When choosing a license, you should define what you're trying to achieve with the license. CC-BY-SA provides much weaker protection than copyleft software licenses, since it doesn't guarantee access to source code, but because it is so incompatible with other licenses, it is more restrictive in practice. It's very likely that there are much more appropriate licenses than CC-BY-SA, for whatever you're trying to achieve. For example, if access to source is not an issue, try a permissive license. If you want to ensure that your code remains freely available, try a copyleft license.

1: @kyll has mentioned that CC BY-SA version 4.0 has a one-way compatibility with GPLv3. This is specific to BY-SA content integrated in a GPLv3 project. Using CC BY-SA on still suffers from the incompatibility problem. From the FAQ:

Version 4.0 of CC's Attribution-ShareAlike (BY-SA) license is one-way compatible with the GNU General Public License version 3.0 (GPLv3). This compatibility mechanism is designed for situations in which content is integrated into software code in a way that makes it difficult or impossible to distinguish the two. There are special considerations required before using this compatibility mechanism. Read more about it here.

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    All of this applies equally to the MIT license which doesn't mention source code, doesn't mention patents, and also isn't compatible with GPL (you can't use GPL code in an MIT project). If these are the only reasons, then CC-BY-SA is just as appropriate for code as the second most popular open source license. Commented Aug 26, 2015 at 7:51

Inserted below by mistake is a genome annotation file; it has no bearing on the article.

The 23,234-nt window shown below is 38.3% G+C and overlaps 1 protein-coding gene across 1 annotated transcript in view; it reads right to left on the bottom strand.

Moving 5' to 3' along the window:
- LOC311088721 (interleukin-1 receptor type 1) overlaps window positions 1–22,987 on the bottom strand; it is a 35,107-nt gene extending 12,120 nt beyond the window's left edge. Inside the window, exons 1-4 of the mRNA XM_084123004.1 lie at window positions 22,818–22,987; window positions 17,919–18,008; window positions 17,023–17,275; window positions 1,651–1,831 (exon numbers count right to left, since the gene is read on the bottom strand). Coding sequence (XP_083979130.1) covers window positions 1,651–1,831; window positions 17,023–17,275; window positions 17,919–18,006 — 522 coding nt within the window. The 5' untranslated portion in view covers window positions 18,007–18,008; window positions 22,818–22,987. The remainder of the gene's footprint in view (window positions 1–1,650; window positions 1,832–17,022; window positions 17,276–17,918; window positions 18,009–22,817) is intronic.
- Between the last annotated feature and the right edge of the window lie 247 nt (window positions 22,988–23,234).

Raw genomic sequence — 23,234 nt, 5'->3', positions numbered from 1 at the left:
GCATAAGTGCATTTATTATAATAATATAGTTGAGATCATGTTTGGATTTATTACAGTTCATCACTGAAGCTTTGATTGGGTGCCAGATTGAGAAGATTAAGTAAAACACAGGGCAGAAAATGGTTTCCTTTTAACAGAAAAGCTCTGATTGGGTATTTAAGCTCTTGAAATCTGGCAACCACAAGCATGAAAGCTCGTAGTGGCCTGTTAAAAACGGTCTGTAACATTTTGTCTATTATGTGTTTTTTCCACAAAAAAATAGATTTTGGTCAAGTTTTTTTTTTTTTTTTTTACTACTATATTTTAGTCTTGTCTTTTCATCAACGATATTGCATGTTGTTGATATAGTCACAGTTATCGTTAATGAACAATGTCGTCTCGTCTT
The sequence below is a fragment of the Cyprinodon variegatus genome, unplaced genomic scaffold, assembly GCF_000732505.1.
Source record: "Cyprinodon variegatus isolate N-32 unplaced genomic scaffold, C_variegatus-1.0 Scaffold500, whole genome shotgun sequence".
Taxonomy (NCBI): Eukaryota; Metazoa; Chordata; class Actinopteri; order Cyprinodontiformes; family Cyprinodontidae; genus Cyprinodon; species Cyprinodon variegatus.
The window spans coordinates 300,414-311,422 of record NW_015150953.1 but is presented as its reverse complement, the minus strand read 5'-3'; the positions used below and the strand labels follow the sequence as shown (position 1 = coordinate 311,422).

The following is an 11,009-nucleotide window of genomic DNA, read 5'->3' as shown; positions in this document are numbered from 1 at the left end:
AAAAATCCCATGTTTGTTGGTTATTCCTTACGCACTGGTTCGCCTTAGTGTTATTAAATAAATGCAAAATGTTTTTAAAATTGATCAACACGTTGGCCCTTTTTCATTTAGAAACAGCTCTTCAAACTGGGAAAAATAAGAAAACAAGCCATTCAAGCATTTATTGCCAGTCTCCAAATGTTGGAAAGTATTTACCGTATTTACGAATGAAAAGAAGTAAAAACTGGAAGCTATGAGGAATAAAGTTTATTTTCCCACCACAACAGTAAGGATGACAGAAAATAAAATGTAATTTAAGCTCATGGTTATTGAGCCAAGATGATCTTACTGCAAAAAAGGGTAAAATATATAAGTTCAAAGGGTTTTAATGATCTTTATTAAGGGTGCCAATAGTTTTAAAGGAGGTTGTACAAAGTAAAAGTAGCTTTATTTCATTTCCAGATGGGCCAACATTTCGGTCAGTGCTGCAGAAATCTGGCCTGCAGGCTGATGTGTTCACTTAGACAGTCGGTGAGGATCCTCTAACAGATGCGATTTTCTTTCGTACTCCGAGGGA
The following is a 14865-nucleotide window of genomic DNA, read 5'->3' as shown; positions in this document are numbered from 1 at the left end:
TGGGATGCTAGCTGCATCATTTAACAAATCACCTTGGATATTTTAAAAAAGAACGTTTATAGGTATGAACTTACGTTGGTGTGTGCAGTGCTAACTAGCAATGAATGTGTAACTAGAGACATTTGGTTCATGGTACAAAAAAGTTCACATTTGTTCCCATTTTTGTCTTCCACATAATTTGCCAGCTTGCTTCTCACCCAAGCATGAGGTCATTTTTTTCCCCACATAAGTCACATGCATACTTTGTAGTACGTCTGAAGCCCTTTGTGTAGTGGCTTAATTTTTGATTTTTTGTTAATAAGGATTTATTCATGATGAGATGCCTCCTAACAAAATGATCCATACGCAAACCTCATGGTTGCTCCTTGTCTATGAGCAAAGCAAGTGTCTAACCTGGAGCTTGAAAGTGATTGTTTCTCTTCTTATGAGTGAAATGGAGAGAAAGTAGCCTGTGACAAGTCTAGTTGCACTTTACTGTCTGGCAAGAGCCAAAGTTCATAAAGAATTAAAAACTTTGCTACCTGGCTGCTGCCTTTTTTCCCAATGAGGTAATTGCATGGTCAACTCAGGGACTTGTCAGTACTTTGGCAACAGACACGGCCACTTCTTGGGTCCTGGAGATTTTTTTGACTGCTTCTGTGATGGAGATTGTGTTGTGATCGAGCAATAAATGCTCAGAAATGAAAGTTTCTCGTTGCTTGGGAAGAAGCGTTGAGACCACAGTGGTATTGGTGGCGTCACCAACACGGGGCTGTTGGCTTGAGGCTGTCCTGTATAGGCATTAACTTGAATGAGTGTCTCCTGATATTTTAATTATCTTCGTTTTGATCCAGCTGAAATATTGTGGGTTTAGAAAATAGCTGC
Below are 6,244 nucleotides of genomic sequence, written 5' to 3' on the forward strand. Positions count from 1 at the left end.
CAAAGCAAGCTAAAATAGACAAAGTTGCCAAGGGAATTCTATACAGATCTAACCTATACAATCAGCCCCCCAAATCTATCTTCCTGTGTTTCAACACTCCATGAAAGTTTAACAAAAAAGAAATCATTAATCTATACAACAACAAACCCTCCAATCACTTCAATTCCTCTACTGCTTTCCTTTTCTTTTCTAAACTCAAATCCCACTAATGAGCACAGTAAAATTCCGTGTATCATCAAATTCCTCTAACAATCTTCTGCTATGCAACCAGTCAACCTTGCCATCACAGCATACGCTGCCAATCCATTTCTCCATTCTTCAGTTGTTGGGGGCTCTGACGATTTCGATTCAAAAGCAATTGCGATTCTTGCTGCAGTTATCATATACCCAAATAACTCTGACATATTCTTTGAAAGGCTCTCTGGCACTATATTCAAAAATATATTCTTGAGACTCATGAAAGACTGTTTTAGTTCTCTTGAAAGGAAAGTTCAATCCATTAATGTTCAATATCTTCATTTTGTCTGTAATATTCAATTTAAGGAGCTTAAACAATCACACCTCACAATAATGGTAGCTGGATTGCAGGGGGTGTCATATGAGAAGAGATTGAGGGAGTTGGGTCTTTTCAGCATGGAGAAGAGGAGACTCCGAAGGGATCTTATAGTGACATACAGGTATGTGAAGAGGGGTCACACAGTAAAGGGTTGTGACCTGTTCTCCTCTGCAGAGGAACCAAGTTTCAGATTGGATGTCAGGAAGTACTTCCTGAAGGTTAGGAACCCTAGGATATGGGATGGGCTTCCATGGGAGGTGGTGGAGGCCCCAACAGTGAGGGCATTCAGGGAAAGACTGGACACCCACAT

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    @AbhiBeckert please don't use your own definitions for concepts like license compatibility. When two licenses are incompatible, it is legally impossible to mix and distribute code. MIT is said to be GPL-compatible, because you can mix and distribute, provided that the whole work is under GPL and the MIT license is included. Commented Aug 26, 2015 at 8:29
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    TL;DR: So someone is perfectly within their rights to take CC-BY-SA code, produce a derivative software, and only share the binary under CC-BY-SA.
    – RubberDuck
    Commented Aug 26, 2015 at 9:08
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    @RubberDuck: of course. Similarly, they're entitled to take CC-BY-SA novel, write an audio play closely based on it, and only share the .mp3 file under CC-BY-SA but keep the script of the play to themselves. The reason is that the "SA" part of the license is represented by a restriction what you must do if you "distribute or publicly perform" an adaptation. If you keep an adaptation to yourself (as would be the case for modified source code that you do not distribute at all, or only distribute the binary) then no restrictions are stated. Commented Aug 26, 2015 at 11:31
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    @AbhiBeckert: the terminology is that licenses X and Y are compatible if they both permit a new work that is derivative of both work A (licensed under X) and work B (licensed under Y) to be distributed. Therefore GPL and MIT are said to be compatible (since you can distribute the jointly-derived work, albeit you must GPL-license it in order to do so). GPL and CC-BY-SA are not compatible since CC-BY-SA says you must CC-BY-SA the jointly-derived work if you distributed it, whereas GPL forbids releasing the jointly-derived work under CC-BY-SA. Commented Aug 26, 2015 at 11:41


  1. CC-BY-SA is a technically perfect open source license.
  2. CC-BY-SA's use is discouraged because of the "license proliferation" problem.

Going into more detail on the first point, first we need to know what it means to be an "open source" license. OSI has a great definition of what it means to be open: http://opensource.org/osd

Lets go through each point:

  1. Free Redistribution – The license shall not restrict any party from selling or giving away the software as a component of an aggregate software distribution

This is the most important requirement for a license to be "open". CC-BY-SA does not restrict selling or giving away the software and therefore it passes.

Other creative commons licenses (such as CC-BY-NC and CC-BY-NC-SA) fail here and are not open source.